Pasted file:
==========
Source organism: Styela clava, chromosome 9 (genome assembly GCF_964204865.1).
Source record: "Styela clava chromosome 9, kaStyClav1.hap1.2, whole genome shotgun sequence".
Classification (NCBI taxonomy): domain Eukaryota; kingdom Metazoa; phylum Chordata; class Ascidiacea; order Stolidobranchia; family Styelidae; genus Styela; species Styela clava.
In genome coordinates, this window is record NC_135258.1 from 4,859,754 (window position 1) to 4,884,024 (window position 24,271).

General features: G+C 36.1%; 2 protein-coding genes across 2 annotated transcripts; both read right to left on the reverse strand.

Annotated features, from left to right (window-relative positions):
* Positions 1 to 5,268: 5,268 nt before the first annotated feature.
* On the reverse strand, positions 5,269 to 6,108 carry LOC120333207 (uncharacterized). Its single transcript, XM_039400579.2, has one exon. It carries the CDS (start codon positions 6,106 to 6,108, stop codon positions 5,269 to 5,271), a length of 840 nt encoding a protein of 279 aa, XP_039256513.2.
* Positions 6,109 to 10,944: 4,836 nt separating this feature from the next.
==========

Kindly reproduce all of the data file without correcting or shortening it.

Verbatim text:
Source organism: Styela clava, chromosome 9 (genome assembly GCF_964204865.1).
Source record: "Styela clava chromosome 9, kaStyClav1.hap1.2, whole genome shotgun sequence".
Classification (NCBI taxonomy): domain Eukaryota; kingdom Metazoa; phylum Chordata; class Ascidiacea; order Stolidobranchia; family Styelidae; genus Styela; species Styela clava.
In genome coordinates, this window is record NC_135258.1 from 4,859,754 (window position 1) to 4,884,024 (window position 24,271).

General features: G+C 36.1%; 2 protein-coding genes across 2 annotated transcripts; both read right to left on the reverse strand.

Annotated features, from left to right (window-relative positions):
* Positions 1 to 5,268: 5,268 nt before the first annotated feature.
* On the reverse strand, positions 5,269 to 6,108 carry LOC120333207 (uncharacterized). Its single transcript, XM_039400579.2, has one exon. It carries the CDS (start codon positions 6,106 to 6,108, stop codon positions 5,269 to 5,271), a length of 840 nt encoding a protein of 279 aa, XP_039256513.2.
* Positions 6,109 to 10,944: 4,836 nt separating this feature from the next.